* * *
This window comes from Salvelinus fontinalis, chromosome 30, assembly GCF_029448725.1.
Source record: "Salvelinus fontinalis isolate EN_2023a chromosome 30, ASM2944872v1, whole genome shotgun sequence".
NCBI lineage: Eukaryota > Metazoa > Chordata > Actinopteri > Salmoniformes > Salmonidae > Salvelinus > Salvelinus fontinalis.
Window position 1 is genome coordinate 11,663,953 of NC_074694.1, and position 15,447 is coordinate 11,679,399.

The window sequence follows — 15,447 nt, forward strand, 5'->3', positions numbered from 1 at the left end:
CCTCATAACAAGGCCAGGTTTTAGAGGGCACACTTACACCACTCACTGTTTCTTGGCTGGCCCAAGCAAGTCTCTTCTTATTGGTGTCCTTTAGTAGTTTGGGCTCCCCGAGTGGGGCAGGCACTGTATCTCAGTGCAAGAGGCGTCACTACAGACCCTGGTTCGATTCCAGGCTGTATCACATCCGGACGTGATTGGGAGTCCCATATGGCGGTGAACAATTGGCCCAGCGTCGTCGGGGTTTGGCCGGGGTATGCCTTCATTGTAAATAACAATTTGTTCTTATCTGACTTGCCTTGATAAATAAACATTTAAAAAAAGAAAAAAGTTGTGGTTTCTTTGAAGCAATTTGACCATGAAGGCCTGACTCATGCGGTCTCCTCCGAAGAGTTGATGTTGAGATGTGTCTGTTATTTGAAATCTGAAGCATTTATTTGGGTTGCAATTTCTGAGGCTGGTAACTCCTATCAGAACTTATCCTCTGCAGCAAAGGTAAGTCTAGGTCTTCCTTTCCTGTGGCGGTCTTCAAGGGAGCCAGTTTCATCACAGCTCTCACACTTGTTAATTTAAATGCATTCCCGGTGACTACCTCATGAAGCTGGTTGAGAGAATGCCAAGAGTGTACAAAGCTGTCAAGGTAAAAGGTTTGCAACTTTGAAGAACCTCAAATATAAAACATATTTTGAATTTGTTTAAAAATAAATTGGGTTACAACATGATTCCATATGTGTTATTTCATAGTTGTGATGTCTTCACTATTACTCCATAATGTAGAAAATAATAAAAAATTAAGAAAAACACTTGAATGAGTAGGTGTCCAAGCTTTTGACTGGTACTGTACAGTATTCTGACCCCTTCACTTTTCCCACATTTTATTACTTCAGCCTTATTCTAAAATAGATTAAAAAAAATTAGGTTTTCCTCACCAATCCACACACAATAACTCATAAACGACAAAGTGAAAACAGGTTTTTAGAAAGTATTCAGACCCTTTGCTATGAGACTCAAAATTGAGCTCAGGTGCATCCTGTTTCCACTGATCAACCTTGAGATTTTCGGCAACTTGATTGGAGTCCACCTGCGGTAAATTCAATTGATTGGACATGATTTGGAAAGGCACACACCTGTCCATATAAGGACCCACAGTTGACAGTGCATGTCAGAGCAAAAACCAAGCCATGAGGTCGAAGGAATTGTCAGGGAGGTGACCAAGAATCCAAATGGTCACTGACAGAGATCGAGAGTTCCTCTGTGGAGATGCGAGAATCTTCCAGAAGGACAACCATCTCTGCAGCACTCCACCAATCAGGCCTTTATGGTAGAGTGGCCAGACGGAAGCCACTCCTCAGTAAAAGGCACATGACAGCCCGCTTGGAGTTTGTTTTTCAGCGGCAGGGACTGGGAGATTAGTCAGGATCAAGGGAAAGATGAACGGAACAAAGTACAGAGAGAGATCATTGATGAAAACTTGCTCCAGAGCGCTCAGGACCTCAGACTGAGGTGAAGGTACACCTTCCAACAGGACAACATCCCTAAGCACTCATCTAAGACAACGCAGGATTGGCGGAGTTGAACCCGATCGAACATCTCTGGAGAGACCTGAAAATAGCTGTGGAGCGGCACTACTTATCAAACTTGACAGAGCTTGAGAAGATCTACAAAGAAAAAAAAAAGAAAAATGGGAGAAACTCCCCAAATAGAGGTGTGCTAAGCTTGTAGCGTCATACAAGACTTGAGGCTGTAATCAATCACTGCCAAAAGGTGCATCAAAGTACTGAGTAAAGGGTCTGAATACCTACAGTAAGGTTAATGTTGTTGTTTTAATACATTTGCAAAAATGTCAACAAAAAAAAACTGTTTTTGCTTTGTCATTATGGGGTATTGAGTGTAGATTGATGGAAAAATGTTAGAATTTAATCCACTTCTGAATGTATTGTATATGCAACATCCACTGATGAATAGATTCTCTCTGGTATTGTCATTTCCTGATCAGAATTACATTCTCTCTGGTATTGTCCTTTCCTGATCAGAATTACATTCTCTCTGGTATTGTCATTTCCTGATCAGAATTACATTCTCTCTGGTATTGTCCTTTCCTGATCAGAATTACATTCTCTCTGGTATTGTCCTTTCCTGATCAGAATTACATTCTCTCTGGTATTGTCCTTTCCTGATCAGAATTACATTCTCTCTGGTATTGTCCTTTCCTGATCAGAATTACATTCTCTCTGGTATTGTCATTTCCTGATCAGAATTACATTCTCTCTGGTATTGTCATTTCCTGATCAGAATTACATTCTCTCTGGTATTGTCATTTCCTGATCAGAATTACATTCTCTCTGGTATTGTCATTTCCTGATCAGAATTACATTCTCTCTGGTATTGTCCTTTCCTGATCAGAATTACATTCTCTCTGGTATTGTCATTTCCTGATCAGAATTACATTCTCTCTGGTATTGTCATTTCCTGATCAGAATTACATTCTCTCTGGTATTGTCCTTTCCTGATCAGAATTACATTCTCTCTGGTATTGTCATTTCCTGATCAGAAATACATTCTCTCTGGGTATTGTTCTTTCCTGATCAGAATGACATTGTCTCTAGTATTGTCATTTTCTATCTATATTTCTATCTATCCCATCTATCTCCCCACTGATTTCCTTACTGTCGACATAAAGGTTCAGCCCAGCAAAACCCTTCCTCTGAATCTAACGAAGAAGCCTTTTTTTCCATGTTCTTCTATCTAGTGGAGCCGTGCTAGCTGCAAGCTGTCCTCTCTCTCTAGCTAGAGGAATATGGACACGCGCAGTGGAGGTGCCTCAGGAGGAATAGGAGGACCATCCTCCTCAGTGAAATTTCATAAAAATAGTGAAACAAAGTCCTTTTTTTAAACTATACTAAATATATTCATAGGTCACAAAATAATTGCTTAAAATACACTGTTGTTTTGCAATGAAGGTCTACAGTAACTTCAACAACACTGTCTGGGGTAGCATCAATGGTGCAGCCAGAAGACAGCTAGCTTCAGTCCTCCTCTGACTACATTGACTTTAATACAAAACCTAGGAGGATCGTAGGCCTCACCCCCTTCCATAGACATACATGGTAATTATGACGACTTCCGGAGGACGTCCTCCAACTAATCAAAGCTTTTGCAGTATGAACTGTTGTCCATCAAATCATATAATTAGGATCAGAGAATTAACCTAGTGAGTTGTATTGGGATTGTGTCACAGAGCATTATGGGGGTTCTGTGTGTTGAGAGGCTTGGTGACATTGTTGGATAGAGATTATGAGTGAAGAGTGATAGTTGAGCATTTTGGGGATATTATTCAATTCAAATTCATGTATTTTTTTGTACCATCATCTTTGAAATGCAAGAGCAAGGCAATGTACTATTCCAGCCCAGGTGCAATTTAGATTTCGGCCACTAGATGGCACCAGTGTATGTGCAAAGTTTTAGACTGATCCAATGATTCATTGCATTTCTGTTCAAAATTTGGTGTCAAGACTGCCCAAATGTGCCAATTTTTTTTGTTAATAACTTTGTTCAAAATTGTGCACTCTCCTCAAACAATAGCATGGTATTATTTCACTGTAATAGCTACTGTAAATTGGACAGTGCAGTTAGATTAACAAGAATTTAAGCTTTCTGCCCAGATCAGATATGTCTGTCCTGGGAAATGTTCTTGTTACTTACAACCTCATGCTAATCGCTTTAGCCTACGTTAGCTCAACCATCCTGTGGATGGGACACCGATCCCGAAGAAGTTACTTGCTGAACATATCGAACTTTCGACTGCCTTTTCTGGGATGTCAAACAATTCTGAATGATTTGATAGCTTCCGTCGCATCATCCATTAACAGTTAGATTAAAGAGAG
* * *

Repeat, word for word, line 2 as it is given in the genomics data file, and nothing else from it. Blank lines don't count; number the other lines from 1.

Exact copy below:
Source record: "Salvelinus fontinalis isolate EN_2023a chromosome 30, ASM2944872v1, whole genome shotgun sequence".